Associative Identity Disorder

The summer meeting of the Guerrilla Psychology Society (GPS) is taking place right in the open, as they always do, at an IHOP just outside of Omaha. The members are all influential players in the field who have joined forces to correct social psychological trends before they threaten the fabric of human civilization, which happens far more often than the average Josephine is aware of. Included in the meeting are luminaries like Rebecca Mulhooney, who created the empath craze – and Jason Swelte, the man who had put the term ‘narcissism’ on the mind of anyone with an internet connection. The members of GPS are able to psychologically maneuver the minds of the masses simply by passing information to the media, who then sensationalize it like they do everything else, thus influencing the perceptions of the masses.

Janice Chen presses a final fork full of syrupy crepe into her mouth and chases it down with a large gulp of milk and then begins her speech before anyone else is finished eating and has a chance to interrupt.

“The greatest problem facing humanity today is nothing new. In fact it has evolved from the very mechanisms which allowed our species to develop such highly social traits. However, as a result of how social media and other internet platforms are constructed, the utility of these traits has been eroded by compulsive elements now attached to them. I am calling this problem Associative Identity Disorder.”

Her colleagues shoot her curious looks as they stuff bacon, french toast and greasy hashbrowns into their gullets, but do not say a word.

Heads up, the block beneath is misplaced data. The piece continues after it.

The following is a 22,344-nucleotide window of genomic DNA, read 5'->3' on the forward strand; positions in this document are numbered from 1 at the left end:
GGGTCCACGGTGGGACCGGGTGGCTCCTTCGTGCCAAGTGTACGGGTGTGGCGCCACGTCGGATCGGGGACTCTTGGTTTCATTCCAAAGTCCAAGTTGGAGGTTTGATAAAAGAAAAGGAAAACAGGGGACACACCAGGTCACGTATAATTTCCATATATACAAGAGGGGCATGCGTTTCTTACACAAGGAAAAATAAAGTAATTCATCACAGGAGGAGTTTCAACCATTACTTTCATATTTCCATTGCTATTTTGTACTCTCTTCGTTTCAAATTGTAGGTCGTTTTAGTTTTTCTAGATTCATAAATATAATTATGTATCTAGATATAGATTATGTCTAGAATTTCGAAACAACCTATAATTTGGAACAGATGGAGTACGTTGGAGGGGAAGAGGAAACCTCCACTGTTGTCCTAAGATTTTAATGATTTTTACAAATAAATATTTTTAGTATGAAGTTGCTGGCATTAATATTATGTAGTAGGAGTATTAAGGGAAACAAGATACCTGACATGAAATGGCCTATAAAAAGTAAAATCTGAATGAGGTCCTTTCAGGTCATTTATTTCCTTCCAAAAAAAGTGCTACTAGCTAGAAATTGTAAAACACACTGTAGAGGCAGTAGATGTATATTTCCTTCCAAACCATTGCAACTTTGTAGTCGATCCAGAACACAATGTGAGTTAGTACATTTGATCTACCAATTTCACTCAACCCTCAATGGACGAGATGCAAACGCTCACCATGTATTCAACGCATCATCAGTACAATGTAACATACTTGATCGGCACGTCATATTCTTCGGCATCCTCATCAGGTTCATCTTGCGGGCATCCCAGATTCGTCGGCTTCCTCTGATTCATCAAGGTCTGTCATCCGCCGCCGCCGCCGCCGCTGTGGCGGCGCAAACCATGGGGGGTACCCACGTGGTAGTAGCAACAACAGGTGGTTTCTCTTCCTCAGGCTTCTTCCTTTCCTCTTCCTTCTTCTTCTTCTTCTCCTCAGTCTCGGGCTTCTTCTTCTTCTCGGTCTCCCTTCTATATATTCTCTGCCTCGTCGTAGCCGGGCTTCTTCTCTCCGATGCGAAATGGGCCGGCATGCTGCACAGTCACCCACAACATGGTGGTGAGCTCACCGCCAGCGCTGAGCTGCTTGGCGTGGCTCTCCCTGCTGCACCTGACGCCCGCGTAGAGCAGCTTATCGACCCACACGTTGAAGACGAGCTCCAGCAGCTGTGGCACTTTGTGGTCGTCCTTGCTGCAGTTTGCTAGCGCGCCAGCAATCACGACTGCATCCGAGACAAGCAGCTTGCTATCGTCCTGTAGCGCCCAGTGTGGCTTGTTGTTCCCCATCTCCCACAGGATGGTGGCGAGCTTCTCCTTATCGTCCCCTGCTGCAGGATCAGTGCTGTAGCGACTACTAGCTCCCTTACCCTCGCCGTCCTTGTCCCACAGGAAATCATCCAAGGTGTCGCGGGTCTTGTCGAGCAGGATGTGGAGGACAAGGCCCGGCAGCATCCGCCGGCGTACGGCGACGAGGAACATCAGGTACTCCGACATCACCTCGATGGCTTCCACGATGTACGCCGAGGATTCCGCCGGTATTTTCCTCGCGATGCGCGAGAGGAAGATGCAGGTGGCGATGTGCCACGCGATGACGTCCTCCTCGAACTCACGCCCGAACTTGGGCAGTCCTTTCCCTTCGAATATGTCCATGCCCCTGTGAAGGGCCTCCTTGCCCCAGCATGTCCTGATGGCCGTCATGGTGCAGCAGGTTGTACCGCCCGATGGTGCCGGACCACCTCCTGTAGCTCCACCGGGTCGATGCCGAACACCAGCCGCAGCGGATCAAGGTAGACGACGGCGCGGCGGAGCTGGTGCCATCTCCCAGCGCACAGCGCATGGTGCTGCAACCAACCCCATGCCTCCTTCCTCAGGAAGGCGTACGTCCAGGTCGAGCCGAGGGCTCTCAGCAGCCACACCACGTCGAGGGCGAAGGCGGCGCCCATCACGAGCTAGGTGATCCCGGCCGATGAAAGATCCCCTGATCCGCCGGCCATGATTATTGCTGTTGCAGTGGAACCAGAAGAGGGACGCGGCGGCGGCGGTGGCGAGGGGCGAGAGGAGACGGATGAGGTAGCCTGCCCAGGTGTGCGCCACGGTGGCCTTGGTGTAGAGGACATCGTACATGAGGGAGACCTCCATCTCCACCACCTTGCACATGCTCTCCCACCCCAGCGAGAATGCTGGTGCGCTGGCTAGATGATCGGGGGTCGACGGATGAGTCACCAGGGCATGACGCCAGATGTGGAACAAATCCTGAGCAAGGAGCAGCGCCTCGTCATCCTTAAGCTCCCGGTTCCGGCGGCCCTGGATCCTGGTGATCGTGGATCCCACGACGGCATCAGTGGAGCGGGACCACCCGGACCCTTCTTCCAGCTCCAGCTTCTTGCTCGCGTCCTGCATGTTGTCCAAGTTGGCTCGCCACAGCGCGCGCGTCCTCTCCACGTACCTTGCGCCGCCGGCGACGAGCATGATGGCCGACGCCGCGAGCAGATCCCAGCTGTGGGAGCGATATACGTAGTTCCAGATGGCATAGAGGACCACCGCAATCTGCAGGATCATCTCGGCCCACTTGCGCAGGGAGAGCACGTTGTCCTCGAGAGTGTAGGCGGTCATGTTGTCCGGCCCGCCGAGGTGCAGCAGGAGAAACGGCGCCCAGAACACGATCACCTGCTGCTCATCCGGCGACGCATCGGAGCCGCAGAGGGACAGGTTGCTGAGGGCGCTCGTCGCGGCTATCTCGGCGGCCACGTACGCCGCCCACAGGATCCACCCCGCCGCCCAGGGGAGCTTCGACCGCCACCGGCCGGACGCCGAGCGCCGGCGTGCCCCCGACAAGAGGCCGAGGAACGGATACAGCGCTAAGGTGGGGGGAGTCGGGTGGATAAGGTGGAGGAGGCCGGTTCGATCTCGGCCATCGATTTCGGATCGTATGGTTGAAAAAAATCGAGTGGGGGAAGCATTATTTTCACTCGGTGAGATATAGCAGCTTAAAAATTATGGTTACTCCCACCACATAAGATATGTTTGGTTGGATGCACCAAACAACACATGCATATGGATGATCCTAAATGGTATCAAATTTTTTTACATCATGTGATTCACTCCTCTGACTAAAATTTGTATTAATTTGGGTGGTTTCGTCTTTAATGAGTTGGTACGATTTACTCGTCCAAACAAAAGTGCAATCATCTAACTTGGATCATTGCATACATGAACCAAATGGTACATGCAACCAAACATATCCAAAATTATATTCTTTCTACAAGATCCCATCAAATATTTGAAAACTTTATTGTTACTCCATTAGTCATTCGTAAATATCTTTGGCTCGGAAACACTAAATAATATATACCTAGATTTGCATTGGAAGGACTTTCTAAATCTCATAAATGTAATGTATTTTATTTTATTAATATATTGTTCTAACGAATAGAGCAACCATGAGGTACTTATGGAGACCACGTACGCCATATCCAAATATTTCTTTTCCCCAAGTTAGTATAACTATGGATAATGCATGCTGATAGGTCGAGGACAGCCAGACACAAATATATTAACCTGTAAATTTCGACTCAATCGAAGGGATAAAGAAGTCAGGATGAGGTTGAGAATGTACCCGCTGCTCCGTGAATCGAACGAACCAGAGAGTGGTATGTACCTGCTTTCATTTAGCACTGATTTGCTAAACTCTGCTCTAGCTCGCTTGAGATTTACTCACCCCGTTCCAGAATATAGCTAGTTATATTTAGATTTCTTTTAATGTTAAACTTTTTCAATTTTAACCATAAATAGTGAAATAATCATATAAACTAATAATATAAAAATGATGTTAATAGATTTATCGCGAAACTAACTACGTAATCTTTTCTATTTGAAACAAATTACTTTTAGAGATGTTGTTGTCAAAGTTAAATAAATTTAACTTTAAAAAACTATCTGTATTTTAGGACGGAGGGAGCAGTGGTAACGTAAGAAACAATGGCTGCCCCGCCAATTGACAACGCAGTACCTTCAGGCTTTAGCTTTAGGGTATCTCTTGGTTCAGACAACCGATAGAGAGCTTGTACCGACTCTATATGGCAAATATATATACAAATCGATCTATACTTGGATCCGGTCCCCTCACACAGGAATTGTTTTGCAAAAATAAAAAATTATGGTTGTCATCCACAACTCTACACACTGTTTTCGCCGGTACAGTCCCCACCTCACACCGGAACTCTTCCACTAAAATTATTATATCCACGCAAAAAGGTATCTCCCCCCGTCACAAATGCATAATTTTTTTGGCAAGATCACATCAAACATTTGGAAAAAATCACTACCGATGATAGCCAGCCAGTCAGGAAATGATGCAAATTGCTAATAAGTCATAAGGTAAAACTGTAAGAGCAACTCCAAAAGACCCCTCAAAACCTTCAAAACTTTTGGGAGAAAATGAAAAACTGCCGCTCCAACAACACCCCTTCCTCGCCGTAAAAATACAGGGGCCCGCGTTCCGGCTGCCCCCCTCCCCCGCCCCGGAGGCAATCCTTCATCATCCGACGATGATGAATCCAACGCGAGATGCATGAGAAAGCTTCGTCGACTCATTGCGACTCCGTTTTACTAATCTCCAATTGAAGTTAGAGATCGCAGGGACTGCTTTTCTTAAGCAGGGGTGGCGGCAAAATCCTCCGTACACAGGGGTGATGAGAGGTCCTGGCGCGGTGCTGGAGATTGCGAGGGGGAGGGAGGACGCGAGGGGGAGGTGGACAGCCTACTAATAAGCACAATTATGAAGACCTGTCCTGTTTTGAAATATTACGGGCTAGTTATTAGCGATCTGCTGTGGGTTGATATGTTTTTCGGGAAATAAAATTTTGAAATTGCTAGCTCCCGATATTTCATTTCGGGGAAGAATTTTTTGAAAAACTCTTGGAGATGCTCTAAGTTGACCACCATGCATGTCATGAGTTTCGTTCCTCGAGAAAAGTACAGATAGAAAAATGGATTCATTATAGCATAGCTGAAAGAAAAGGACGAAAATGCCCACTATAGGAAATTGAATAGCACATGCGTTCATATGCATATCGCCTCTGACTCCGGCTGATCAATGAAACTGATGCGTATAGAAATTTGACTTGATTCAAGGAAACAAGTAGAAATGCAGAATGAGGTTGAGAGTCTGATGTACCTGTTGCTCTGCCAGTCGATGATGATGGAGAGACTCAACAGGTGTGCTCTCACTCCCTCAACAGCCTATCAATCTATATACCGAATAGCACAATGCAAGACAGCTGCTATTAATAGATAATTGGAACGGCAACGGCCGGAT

“You are no doubt familiar with Dissociative Identity Disorder…”

“Multiple personalities,” Jason interrupts, as a drop of blueberry syrup falls from his lip and onto the lightly colored khakis he is wearing. “Horse balls!”

“Dissociative Identity Disorder occurs when a person’s personality becomes fragmented into multiple selves. It is the inability to maintain a strong, single identity. Associative Identity Disorder is when a person’s identity concept becomes so strong that all ideas and actions must conform to it.”

“Interesting,” Agembe Eritrea gives her an expression of intense interest. “I have been thinking along these lines myself. Please go on, sorry to interrupt.”

“I believe,” Janice continues, “that it will be easier to explain by providing an example.”

All six of her colleagues nod in unison.

“Subject has become a very active supporter of Black Lives Matter. Over the last several months he went from claiming that policing was a necessary good to calling for that institution to be abolished. This is not the concerning part. What concerns me is the reasoning which led subject to change his mind. It was not a newly formed understanding of policing, or a rejection of the principles or logic on which policing has been constructed. Subject is not concerned about how victimless crime laws erode self-ownership and criminalize harmless individuals to feed the multi-billion dollar industrial prison complex. He has no complaint with the threat of aggression being used to control people. He has simply come to associate policing with racism, and since his identity requires he not be associated with racism, he must now reverse his position on policing to accommodate it.”

“So what’s the problem?” asks Petunia Axelrod. “It seems to me that subject has come to the right conclusion.”

“I agree. But how he got there matters,” Janice responds. “His position is not based on any fundamental principles. There is no underlying moral premise or consistent logic involved. Subject has arrived at his stance in order to give performances which seek to portray his self-image to others.”

She pauses to take a drink of her coffee and let the information settle in a bit. As she looks around she does not sense any disapproval from the other members of the GPS, so she continues.

“Eighteen hours after writing a lengthy screed on institutional racism and the need to abolish policing, Subject reacted to news of the lynching of a black man in West Virginia by claiming that every law enforcement officer in America should be assigned to the case. As soon as it became expedient to his identity as anti-racist, Subject reversed his position on policing on the grounds that they could be used in a way that he found acceptable.”

“Isn’t it possible that anti-racism is Subject’s central, guiding principle, then?” Mulhooney asks with genuine curiosity.